In the first few weeks of sheltering in place, I found a packet of old rajma in my pantry — that is to say, I stumbled upon a small treasure. Strictly speaking, it was an American brand, so the label on the bag read “kidney beans,” but their magic was the same.
I soaked them overnight and they bloomed into large, toothy beans already splitting at the seams. Boiling them turned their surrounding water brown and thick; I cooked them with onions, tomatoes, and whatever spices I had, and simmered it for hours, using the liquid from bean boiling to thicken the mix. In the end I had made the perfect dish of rajma masala — a rich North Indian kidney bean curry — even if it took me two extra hours of simmering, since I didn’t account for the added cook time for old beans.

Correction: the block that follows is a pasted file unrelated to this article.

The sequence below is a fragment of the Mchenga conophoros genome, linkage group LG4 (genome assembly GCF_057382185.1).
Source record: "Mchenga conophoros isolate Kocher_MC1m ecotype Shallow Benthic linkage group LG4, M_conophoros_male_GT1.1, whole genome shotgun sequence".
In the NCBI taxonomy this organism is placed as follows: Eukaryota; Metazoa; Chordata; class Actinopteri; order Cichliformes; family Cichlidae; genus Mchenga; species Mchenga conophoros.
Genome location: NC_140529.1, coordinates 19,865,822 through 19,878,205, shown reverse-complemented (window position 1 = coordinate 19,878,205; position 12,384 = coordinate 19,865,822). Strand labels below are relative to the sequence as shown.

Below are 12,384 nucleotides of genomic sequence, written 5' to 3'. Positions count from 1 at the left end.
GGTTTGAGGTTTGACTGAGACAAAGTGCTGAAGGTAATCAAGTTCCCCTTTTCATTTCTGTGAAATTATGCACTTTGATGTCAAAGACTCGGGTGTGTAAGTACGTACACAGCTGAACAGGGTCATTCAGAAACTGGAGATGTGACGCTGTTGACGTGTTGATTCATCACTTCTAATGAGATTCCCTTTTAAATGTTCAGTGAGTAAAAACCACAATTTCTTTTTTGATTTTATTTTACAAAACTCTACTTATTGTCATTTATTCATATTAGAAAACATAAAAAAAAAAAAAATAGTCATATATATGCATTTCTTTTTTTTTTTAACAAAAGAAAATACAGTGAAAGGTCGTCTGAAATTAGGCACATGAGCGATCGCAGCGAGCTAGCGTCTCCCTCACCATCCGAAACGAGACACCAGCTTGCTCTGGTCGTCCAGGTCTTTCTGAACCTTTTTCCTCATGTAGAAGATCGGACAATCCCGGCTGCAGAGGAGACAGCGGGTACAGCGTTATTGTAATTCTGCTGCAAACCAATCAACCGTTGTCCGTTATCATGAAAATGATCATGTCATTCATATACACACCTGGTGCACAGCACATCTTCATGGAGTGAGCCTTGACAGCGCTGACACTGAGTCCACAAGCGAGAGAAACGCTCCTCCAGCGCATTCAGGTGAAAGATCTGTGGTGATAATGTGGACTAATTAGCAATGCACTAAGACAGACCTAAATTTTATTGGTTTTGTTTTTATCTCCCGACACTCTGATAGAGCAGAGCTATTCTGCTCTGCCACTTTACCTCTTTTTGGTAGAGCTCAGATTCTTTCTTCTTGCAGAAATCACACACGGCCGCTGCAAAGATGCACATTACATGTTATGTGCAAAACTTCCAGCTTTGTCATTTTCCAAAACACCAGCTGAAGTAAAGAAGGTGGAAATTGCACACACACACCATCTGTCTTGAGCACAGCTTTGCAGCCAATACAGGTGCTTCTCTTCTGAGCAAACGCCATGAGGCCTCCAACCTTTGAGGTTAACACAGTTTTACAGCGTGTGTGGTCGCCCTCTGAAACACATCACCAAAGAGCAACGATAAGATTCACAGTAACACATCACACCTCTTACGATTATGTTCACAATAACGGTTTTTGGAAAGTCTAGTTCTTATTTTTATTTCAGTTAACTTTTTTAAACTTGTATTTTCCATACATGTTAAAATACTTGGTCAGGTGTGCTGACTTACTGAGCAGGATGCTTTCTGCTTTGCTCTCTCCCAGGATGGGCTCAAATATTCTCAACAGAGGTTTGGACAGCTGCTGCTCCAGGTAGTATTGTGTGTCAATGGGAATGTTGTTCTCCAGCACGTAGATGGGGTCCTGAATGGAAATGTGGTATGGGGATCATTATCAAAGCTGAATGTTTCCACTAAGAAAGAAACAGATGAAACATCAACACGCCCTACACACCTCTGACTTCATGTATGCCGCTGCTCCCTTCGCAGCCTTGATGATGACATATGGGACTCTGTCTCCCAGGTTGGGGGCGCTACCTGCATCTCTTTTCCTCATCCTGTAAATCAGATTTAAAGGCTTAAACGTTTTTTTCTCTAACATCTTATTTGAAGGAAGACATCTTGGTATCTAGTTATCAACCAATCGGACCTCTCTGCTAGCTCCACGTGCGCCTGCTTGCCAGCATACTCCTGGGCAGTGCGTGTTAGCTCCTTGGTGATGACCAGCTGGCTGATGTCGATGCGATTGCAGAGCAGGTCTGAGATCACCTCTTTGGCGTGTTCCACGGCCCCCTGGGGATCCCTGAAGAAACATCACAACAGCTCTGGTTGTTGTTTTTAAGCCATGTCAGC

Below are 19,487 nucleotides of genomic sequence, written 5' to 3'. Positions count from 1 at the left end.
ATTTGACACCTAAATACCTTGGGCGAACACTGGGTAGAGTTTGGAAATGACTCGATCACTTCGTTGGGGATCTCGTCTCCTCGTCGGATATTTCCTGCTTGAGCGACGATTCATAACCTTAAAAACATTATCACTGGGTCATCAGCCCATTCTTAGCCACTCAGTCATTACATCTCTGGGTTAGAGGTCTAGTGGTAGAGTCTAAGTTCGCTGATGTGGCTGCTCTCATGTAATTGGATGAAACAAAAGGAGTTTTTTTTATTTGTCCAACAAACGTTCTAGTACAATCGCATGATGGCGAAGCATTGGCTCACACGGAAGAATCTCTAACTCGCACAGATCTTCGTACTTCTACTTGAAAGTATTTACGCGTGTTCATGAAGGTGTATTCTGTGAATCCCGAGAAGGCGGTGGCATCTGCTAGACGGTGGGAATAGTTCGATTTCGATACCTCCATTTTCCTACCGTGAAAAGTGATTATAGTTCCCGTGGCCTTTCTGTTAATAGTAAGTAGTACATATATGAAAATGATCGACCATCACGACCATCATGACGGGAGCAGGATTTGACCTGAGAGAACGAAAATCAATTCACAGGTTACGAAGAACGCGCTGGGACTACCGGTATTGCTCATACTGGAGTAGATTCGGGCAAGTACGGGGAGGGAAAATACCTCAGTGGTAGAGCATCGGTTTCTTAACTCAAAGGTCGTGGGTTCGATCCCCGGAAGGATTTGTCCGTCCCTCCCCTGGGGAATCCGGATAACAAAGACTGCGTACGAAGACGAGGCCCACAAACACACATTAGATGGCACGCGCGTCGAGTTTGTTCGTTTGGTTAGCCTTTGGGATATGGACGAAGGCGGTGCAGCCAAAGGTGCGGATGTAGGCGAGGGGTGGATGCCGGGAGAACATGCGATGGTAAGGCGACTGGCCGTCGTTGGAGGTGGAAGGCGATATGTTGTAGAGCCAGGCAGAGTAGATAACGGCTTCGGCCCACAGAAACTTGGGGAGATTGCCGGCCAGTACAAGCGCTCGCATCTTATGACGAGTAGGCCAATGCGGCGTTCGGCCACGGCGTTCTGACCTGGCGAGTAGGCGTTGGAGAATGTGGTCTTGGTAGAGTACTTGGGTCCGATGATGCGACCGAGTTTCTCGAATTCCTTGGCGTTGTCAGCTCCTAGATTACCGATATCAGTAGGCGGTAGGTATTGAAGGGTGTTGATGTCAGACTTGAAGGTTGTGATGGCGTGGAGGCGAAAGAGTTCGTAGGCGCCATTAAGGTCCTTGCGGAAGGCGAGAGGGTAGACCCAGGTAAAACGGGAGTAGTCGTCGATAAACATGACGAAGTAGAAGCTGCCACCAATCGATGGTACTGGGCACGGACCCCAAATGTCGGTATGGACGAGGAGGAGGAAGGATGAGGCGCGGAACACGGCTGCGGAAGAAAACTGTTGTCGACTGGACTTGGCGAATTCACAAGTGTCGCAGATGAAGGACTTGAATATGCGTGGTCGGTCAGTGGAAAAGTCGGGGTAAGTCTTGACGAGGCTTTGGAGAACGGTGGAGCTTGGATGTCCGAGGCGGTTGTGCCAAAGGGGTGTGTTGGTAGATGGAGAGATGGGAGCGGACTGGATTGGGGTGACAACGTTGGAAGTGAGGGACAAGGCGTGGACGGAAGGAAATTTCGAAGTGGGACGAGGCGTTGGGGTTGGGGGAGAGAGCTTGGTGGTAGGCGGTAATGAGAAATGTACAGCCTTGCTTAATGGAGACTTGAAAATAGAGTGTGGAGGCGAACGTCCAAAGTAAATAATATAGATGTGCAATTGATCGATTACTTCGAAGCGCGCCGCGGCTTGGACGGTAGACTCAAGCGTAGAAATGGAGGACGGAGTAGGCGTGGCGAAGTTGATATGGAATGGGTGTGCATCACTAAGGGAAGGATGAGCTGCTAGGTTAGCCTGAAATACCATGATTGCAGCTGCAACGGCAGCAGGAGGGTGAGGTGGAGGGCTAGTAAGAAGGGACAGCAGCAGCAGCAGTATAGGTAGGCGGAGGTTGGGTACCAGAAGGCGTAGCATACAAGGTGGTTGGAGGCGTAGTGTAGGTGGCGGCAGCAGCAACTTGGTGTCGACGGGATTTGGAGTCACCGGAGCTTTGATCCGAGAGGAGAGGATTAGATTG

Like so many of the world’s recipes that rely on hardy pantry staples, rajma masala is an ideal pandemic dish. You can turn to it when grocery runs are limited and time at home abundant. Its base recipe demands largely shelf-stable ingredients, and like the various bean chili riffs of the Americas, is a soothing comfort food for those who grew up with it. (To New York Times restaurant critic Tejal Rao, rajma masala is “her family’s store-cupboard comfort food” and the “indisputable king” of bean dishes.) Also like chili, there’s an acidic tomato base to cut through the bean’s inherent creaminess, and though it’s heavily spiced, it is a dish that forgives you if you do not have all the spices, and rewards you for patience and generosity.
“The beauty is that it is not instant gratification,” says Oxford, Mississippi-based chef Vishwesh Bhatt, who makes batches of Louisiana red beans to share with his neighbors. “Beans and rice are universal comfort foods, communal, big pot dishes— they lend themselves to sharing.”